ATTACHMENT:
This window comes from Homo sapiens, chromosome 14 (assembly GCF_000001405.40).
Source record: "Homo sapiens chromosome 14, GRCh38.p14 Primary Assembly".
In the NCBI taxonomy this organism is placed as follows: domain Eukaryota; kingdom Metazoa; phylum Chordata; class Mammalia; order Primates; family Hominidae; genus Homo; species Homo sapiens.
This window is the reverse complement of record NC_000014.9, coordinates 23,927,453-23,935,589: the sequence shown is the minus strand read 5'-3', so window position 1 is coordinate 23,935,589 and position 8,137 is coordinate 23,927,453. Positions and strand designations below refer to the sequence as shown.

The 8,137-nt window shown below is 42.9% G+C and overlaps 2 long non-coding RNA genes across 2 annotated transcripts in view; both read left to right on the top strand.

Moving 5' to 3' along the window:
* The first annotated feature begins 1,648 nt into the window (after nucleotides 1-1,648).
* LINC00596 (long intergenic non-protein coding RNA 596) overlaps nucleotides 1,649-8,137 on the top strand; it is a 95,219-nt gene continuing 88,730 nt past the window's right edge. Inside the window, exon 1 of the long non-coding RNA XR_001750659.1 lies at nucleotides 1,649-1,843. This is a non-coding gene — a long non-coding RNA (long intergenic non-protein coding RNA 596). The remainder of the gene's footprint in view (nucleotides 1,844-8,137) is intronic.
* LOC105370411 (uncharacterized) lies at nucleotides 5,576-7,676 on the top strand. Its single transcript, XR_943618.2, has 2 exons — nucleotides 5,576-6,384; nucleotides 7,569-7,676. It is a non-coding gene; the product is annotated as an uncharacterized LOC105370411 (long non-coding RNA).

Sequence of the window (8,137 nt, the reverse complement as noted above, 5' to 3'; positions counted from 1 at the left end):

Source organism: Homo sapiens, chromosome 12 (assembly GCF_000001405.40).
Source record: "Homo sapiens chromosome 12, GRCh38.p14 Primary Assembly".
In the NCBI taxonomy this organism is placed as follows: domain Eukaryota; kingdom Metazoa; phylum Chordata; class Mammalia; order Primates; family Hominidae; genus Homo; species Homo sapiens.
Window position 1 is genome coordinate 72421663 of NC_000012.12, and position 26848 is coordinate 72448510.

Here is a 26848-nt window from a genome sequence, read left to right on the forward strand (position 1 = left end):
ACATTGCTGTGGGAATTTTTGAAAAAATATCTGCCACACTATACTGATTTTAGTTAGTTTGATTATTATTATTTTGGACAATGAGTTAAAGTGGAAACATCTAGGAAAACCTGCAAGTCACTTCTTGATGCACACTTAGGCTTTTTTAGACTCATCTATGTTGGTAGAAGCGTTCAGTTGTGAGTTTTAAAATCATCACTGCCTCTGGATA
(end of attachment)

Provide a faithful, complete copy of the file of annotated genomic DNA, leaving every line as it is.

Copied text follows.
This window comes from Homo sapiens, chromosome 14 (assembly GCF_000001405.40).
Source record: "Homo sapiens chromosome 14, GRCh38.p14 Primary Assembly".
In the NCBI taxonomy this organism is placed as follows: domain Eukaryota; kingdom Metazoa; phylum Chordata; class Mammalia; order Primates; family Hominidae; genus Homo; species Homo sapiens.
This window is the reverse complement of record NC_000014.9, coordinates 23,927,453-23,935,589: the sequence shown is the minus strand read 5'-3', so window position 1 is coordinate 23,935,589 and position 8,137 is coordinate 23,927,453. Positions and strand designations below refer to the sequence as shown.

The 8,137-nt window shown below is 42.9% G+C and overlaps 2 long non-coding RNA genes across 2 annotated transcripts in view; both read left to right on the top strand.

Moving 5' to 3' along the window:
* The first annotated feature begins 1,648 nt into the window (after nucleotides 1-1,648).
* LINC00596 (long intergenic non-protein coding RNA 596) overlaps nucleotides 1,649-8,137 on the top strand; it is a 95,219-nt gene continuing 88,730 nt past the window's right edge. Inside the window, exon 1 of the long non-coding RNA XR_001750659.1 lies at nucleotides 1,649-1,843. This is a non-coding gene — a long non-coding RNA (long intergenic non-protein coding RNA 596). The remainder of the gene's footprint in view (nucleotides 1,844-8,137) is intronic.
* LOC105370411 (uncharacterized) lies at nucleotides 5,576-7,676 on the top strand. Its single transcript, XR_943618.2, has 2 exons — nucleotides 5,576-6,384; nucleotides 7,569-7,676. It is a non-coding gene; the product is annotated as an uncharacterized LOC105370411 (long non-coding RNA).

Sequence of the window (8,137 nt, the reverse complement as noted above, 5' to 3'; positions counted from 1 at the left end):

Source organism: Homo sapiens, chromosome 12 (assembly GCF_000001405.40).
Source record: "Homo sapiens chromosome 12, GRCh38.p14 Primary Assembly".
In the NCBI taxonomy this organism is placed as follows: domain Eukaryota; kingdom Metazoa; phylum Chordata; class Mammalia; order Primates; family Hominidae; genus Homo; species Homo sapiens.
Window position 1 is genome coordinate 72421663 of NC_000012.12, and position 26848 is coordinate 72448510.

Here is a 26848-nt window from a genome sequence, read left to right on the forward strand (position 1 = left end):
ACATTGCTGTGGGAATTTTTGAAAAAATATCTGCCACACTATACTGATTTTAGTTAGTTTGATTATTATTATTTTGGACAATGAGTTAAAGTGGAAACATCTAGGAAAACCTGCAAGTCACTTCTTGATGCACACTTAGGCTTTTTTAGACTCATCTATGTTGGTAGAAGCGTTCAGTTGTGAGTTTTAAAATCATCACTGCCTCTGGATA